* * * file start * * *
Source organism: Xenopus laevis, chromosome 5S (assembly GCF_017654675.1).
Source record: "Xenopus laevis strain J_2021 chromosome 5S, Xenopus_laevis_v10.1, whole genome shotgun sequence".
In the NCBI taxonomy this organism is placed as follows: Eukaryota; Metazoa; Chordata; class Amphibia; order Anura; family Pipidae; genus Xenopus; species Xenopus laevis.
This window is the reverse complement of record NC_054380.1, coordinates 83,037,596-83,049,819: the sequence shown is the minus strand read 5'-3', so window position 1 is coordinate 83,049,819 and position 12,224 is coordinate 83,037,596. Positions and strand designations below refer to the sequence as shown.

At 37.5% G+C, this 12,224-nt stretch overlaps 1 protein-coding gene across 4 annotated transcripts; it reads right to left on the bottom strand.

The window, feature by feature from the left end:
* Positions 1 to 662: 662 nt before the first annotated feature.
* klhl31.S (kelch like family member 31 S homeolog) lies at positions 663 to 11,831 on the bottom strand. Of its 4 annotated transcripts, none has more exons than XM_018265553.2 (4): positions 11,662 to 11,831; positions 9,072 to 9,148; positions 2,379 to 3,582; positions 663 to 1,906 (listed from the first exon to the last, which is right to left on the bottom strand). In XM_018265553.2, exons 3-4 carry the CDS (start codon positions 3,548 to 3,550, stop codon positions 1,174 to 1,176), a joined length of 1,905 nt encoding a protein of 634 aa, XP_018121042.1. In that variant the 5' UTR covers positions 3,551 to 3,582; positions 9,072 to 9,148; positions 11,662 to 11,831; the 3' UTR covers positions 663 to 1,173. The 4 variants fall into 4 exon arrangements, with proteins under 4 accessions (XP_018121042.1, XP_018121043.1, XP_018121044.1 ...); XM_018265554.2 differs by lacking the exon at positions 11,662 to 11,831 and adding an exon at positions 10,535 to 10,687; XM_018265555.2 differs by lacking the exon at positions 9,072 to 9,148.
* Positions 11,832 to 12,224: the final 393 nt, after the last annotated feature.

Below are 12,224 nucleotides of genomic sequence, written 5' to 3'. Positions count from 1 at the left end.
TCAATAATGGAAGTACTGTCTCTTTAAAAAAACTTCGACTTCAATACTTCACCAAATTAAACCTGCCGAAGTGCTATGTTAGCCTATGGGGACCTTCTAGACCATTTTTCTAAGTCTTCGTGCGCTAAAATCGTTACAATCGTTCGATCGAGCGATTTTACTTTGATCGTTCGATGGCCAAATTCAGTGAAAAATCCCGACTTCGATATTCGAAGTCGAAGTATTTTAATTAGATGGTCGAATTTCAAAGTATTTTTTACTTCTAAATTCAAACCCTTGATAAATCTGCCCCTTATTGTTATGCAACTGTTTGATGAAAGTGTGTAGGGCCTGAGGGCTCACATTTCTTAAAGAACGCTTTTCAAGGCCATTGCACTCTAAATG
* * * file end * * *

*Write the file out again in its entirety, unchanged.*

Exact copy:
Source organism: Xenopus laevis, chromosome 5S (assembly GCF_017654675.1).
Source record: "Xenopus laevis strain J_2021 chromosome 5S, Xenopus_laevis_v10.1, whole genome shotgun sequence".
In the NCBI taxonomy this organism is placed as follows: Eukaryota; Metazoa; Chordata; class Amphibia; order Anura; family Pipidae; genus Xenopus; species Xenopus laevis.
This window is the reverse complement of record NC_054380.1, coordinates 83,037,596-83,049,819: the sequence shown is the minus strand read 5'-3', so window position 1 is coordinate 83,049,819 and position 12,224 is coordinate 83,037,596. Positions and strand designations below refer to the sequence as shown.

At 37.5% G+C, this 12,224-nt stretch overlaps 1 protein-coding gene across 4 annotated transcripts; it reads right to left on the bottom strand.

The window, feature by feature from the left end:
* Positions 1 to 662: 662 nt before the first annotated feature.
* klhl31.S (kelch like family member 31 S homeolog) lies at positions 663 to 11,831 on the bottom strand. Of its 4 annotated transcripts, none has more exons than XM_018265553.2 (4): positions 11,662 to 11,831; positions 9,072 to 9,148; positions 2,379 to 3,582; positions 663 to 1,906 (listed from the first exon to the last, which is right to left on the bottom strand). In XM_018265553.2, exons 3-4 carry the CDS (start codon positions 3,548 to 3,550, stop codon positions 1,174 to 1,176), a joined length of 1,905 nt encoding a protein of 634 aa, XP_018121042.1. In that variant the 5' UTR covers positions 3,551 to 3,582; positions 9,072 to 9,148; positions 11,662 to 11,831; the 3' UTR covers positions 663 to 1,173. The 4 variants fall into 4 exon arrangements, with proteins under 4 accessions (XP_018121042.1, XP_018121043.1, XP_018121044.1 ...); XM_018265554.2 differs by lacking the exon at positions 11,662 to 11,831 and adding an exon at positions 10,535 to 10,687; XM_018265555.2 differs by lacking the exon at positions 9,072 to 9,148.
* Positions 11,832 to 12,224: the final 393 nt, after the last annotated feature.

Below are 12,224 nucleotides of genomic sequence, written 5' to 3'. Positions count from 1 at the left end.
TCAATAATGGAAGTACTGTCTCTTTAAAAAAACTTCGACTTCAATACTTCACCAAATTAAACCTGCCGAAGTGCTATGTTAGCCTATGGGGACCTTCTAGACCATTTTTCTAAGTCTTCGTGCGCTAAAATCGTTACAATCGTTCGATCGAGCGATTTTACTTTGATCGTTCGATGGCCAAATTCAGTGAAAAATCCCGACTTCGATATTCGAAGTCGAAGTATTTTAATTAGATGGTCGAATTTCAAAGTATTTTTTACTTCTAAATTCAAACCCTTGATAAATCTGCCCCTTATTGTTATGCAACTGTTTGATGAAAGTGTGTAGGGCCTGAGGGCTCACATTTCTTAAAGAACGCTTTTCAAGGCCATTGCACTCTAAATG